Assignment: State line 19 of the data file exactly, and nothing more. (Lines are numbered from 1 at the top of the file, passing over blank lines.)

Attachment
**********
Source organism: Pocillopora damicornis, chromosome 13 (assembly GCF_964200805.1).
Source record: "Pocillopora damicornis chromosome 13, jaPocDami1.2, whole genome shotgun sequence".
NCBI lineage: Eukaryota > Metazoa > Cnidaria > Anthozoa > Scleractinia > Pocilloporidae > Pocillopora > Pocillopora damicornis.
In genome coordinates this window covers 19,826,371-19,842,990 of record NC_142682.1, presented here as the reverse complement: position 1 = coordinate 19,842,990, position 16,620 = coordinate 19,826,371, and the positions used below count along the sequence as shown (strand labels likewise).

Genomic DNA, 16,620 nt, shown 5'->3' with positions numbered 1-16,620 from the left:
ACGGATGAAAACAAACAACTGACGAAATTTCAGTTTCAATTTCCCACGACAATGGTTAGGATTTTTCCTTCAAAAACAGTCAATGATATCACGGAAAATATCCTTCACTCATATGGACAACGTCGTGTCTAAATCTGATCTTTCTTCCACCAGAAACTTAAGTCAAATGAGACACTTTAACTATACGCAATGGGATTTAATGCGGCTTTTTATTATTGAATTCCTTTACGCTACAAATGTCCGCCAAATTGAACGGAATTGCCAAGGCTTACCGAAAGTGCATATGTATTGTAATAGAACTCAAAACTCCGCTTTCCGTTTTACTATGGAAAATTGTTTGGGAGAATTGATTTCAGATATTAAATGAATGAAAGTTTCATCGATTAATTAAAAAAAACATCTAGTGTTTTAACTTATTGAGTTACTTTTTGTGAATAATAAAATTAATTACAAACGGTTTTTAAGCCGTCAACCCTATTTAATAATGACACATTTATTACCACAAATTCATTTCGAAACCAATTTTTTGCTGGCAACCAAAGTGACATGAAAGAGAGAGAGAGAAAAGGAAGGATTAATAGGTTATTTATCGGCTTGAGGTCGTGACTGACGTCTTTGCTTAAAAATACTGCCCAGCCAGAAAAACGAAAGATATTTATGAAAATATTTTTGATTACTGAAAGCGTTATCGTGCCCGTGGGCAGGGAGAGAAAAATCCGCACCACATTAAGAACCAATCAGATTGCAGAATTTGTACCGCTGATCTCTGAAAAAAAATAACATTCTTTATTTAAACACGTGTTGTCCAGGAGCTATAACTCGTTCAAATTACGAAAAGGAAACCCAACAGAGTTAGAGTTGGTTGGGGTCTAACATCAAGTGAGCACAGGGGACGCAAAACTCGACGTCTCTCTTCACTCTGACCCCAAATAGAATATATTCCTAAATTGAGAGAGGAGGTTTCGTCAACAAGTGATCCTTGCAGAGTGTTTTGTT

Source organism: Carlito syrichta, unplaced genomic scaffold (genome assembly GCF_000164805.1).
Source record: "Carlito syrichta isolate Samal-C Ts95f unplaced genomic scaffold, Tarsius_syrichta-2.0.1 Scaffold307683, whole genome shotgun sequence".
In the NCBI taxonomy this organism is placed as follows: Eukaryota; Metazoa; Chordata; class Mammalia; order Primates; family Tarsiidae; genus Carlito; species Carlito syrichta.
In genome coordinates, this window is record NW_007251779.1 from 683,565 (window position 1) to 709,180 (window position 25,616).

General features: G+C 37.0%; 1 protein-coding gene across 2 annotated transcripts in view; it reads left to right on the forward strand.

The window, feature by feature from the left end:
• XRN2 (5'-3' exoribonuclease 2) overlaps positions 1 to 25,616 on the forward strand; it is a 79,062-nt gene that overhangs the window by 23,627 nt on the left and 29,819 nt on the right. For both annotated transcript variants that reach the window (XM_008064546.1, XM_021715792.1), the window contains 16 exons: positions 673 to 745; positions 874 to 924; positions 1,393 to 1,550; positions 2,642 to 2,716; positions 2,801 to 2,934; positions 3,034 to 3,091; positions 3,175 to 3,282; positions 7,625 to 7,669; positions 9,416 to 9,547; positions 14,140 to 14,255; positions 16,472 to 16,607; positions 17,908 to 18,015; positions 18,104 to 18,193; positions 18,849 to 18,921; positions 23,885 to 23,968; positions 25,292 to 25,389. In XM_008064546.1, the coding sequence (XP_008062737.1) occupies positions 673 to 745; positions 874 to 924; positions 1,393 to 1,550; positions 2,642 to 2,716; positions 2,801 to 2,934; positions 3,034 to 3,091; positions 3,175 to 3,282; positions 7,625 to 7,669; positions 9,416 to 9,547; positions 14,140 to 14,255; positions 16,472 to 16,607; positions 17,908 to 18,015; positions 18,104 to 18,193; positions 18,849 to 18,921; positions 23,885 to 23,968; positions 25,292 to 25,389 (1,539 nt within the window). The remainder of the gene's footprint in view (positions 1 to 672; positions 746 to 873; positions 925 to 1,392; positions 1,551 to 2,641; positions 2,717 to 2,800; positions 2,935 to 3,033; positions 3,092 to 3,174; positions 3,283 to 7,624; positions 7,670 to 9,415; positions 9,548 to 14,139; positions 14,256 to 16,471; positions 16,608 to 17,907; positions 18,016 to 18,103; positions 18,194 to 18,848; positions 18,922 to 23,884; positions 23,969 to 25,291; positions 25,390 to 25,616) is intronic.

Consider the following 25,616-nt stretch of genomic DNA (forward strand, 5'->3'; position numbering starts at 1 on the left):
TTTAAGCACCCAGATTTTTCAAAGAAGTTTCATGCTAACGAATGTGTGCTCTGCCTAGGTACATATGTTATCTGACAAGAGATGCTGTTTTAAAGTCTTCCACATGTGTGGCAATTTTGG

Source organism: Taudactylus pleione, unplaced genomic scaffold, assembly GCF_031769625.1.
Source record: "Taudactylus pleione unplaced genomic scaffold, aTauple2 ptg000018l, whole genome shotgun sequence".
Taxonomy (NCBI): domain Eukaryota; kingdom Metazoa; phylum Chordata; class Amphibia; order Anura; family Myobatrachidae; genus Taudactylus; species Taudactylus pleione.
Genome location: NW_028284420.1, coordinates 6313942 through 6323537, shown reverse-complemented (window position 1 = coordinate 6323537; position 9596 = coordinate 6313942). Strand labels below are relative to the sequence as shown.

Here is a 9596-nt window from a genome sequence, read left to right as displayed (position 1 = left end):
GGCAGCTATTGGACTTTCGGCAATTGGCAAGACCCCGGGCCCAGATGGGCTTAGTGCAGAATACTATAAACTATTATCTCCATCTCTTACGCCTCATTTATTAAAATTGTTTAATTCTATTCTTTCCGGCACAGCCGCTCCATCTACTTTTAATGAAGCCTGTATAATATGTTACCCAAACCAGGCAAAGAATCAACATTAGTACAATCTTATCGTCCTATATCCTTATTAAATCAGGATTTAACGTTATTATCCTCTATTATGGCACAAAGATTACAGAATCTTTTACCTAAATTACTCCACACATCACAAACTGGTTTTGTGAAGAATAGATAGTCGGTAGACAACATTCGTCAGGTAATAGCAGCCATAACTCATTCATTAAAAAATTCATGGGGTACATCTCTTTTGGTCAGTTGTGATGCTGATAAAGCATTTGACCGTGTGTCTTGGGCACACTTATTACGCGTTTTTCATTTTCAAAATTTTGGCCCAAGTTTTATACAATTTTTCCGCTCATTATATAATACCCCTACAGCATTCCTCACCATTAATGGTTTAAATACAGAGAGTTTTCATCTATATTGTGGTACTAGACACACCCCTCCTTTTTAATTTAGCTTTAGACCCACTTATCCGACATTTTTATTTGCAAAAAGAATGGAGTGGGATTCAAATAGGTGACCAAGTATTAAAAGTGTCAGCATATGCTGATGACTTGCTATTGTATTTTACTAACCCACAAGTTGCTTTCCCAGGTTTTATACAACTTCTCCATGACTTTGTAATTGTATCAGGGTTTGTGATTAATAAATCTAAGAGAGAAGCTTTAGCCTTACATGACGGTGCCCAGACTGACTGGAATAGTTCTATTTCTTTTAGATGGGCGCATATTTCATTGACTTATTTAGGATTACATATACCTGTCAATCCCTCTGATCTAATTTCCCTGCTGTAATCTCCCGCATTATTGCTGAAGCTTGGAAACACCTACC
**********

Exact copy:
Genome location: NW_028284420.1, coordinates 6313942 through 6323537, shown reverse-complemented (window position 1 = coordinate 6323537; position 9596 = coordinate 6313942). Strand labels below are relative to the sequence as shown.